Vanishing of the Bees

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When was the last time you talked to the bees? Perhaps when you were a little child singing, “I’m Bringing Home a Baby Bumble Bee”? I only remember myself playing the “Two Little Bees” game with my little playmates while I dodged the real bees that inadvertently flew into the classroom and caused some chaos. To be honest, the aforementioned situations barely qualify for “talking about the bees.” I guess not many people talk to the bees as often as Dave Mendes, an American commercial beekeeper, does. He has so many burning questions for his dying honeybees that he openly grieved in front of the camera in the documentary, “Vanishing of the Bees.”

After watching this 2009 award-winning documentary at last month’s GLN EcoSalon, however, I realized that if we started talking to the bees 15 years ago, or 20 years ago, the beekeepers in the United States might not have suffered as much from the colony-collapse disorder (CCD) which lasts until today. According to “The Plight of the Honeybee” in Time magazine’s August 19th issue, one-third of U.S. honey bee colonies died or disappeared during the past winter, a 42% increase over the year before.

In “Vanishing of the Bees,” filmmakers George Langworthy and Maryam Henein engaged more than the emotionally and financially devastated American beekeepers in the dialogue with honeybees. Beekeepers in Europe, entomologists, toxicologists, U.S. Environmental Protection Agency, pesticide manufacturers, sugar syrup manufacturers, organic beekeepers, mothers and children, all played a part in the intricate mystery around honeybees.

Beekeepers like Dave Mendes and David Hackenberg believed that if they took the issue of systemic pesticide to the street, as European beekeepers did in the late 1990’s, and urged the U.S. government to restrict the use of some pesticide, their bees would not vanish from the hives. When they visited France seeking advice from their fellow beekeepers there, they complained that the reliance on scientific proof caused the U.S. government to procrastinate pesticide restriction. They also doubted that the scientists influenced by chemical companies would do any serious research about the impact of pesticide on honeybees.

Some scientists responded that it is hard to measure the impact of pesticides on honeybees. A wide range of questions need to be asked before jumping to a conclusion. Studies show that pesticides hamper honeybees’ immune systems, flying and navigation skills, as well as learning ability, but how does that happen? Which kinds of pesticides are doing the harm? Is the harm immediately done when we spray the pesticides, or is the harm slowly accumulated due to the lasting residues of pesticides in the bees? If the latter is the situation, how long does it take them to kill the bees?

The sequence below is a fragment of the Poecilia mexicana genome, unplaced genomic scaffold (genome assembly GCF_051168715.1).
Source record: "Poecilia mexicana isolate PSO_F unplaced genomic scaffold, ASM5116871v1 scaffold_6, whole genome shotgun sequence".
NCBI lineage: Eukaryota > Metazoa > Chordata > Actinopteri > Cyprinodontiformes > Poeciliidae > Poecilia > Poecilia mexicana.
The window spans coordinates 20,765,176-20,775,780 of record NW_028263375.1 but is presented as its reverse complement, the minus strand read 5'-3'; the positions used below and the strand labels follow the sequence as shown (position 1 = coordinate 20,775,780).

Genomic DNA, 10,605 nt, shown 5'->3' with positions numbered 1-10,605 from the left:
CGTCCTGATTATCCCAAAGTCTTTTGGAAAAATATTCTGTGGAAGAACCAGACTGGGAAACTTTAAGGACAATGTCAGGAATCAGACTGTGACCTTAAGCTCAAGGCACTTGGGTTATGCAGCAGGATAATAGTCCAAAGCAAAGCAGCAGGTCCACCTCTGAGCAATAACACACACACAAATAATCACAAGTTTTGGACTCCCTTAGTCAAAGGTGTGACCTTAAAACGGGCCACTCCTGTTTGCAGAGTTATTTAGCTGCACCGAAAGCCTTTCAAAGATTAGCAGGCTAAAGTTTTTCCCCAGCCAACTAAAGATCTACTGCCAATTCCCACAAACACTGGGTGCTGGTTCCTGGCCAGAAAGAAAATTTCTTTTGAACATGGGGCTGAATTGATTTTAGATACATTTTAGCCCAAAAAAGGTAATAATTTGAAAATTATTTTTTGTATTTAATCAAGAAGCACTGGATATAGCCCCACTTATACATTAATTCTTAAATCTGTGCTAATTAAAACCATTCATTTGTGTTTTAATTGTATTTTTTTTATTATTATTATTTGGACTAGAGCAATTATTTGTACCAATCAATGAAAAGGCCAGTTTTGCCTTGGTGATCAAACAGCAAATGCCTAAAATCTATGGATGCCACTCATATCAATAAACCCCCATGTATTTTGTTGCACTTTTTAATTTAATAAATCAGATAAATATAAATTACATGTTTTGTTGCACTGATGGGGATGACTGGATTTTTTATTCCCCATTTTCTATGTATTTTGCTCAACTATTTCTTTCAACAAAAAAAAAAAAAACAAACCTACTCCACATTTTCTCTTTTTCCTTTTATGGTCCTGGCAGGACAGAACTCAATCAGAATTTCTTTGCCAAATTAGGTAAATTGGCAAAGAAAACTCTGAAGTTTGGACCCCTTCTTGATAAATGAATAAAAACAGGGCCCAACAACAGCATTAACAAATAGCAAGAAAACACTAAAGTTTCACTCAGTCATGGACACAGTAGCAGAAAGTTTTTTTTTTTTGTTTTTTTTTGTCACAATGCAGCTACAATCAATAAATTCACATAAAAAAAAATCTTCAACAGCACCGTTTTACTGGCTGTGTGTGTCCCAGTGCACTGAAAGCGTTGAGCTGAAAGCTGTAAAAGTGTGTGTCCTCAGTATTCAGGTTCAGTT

Pesticide manufacturers would probably welcome the assumption that the answers to the above questions might not emerge in a near future. Plus, if this documentary were made this month, chemical companies might cite Time magazine’s “The Plight of the Honeybee” to further back up their claims: Beekeepers in Australia have been largely spared from CCD even though neonicotinoids are used there, while France has continued to suffer bee losses despite restricting the use of the pesticides since 1999.

Besides the pesticide controversy, other people are worrying about the sub-lethal impacts of another factor on honeybees—what they eat. The film pointed out that feeding bees sugar syrup is like feeding your children junk food—then how healthy shall we expect our grandchildren to be? Organic beekeeping groups reasonably oppose cheap sugar syrups. According to them, beekeeping is a way to contribute to pollination. As monoculture is killing the environment for pollination, what they are doing is bringing back the old-school beekeeping methods—planting bee-friendly flowers and keeping them free of pesticides.

beesOrganic beekeepers’ voices resonate among eco-conscious families which are growing foods for the bees in big cities. When a little girl happily helped her mother plant flowers around the house in the film, it struck me how organic gardening is not only a way for us to have fun and live more sustainably, but also a way to help the honeybees survive the mystery malady, CCD.

Dave Mendes said in “Vanishing of the Bees” that he did not talk to the bees verbally, but he communicated with the bees regularly to better satisfy their needs. As a commercial beekeeper, meeting the bees’ needs is crucial to Dave Mendes’ financial and emotional well-being. However, as a long list of crop plants in our diet are pollinated in whole or in part by bees, we cannot afford to lose the bees either.

Do not wait too long to talk to the bees.

Rensi

Rensi is a GLN blogger who writes book reviews and movie reviews about healthy and eco-friendly lifestyles. With a B.A. degree in English and an M.A. degree in Communication Studies, she loves working in a multicultural setting with people from various disciplines. She enjoys reading, jogging, and translating Chinese jokes and pop songs into English.

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Rensi

Author: Rensi

Rensi is a GLN blogger who writes book reviews and movie reviews about healthy and eco-friendly lifestyles. With a B.A. degree in English and an M.A. degree in Communication Studies, she loves working in a multicultural setting with people from various disciplines. She enjoys reading, jogging, and translating Chinese jokes and pop songs into English.

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